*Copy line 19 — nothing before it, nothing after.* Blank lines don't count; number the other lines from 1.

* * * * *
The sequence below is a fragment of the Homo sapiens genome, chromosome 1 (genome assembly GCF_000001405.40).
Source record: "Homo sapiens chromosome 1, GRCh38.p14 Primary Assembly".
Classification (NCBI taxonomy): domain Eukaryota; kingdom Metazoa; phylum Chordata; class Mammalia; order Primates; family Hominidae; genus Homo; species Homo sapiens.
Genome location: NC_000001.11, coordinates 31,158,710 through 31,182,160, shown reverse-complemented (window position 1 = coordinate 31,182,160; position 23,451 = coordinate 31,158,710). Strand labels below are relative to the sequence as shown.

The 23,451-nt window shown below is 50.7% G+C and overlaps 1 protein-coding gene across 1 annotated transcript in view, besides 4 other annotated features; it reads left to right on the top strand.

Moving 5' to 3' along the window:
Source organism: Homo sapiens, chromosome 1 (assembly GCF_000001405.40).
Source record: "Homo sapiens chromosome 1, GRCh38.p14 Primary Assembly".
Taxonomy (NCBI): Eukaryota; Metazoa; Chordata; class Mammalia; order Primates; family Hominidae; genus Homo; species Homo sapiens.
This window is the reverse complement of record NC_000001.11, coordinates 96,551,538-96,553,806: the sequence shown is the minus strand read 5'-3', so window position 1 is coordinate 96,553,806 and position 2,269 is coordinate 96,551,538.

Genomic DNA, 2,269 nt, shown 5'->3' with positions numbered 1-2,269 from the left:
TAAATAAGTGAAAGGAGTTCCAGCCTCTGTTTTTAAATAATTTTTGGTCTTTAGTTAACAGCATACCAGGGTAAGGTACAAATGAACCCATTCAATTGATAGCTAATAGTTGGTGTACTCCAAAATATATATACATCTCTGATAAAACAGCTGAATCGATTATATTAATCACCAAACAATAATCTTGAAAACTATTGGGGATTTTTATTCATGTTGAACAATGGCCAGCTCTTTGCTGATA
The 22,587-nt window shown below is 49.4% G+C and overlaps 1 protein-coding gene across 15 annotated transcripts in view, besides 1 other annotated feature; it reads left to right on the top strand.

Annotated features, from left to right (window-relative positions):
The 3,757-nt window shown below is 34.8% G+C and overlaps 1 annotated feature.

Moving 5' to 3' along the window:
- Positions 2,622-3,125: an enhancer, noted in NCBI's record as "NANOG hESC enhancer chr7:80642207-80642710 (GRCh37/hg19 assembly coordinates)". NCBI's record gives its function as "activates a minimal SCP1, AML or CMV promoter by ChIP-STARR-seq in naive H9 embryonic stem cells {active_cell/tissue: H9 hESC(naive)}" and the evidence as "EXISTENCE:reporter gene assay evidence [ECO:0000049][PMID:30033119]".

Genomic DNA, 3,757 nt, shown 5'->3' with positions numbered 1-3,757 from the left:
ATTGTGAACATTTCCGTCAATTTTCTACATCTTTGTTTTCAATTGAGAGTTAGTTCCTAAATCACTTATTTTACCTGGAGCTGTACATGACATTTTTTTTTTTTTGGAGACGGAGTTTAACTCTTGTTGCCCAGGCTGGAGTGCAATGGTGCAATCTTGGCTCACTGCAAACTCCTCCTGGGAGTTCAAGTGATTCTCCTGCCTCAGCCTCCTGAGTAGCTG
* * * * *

ATTGTGAACATTTCCGTCAATTTTCTACATCTTTGTTTTCAATTGAGAGTTAGTTCCTAAATCACTTATTTTACCTGGAGCTGTACATGACATTTTTTTTTTTTTGGAGACGGAGTTTAACTCTTGTTGCCCAGGCTGGAGTGCAATGGTGCAATCTTGGCTCACTGCAAACTCCTCCTGGGAGTTCAAGTGATTCTCCTGCCTCAGCCTCCTGAGTAGCTG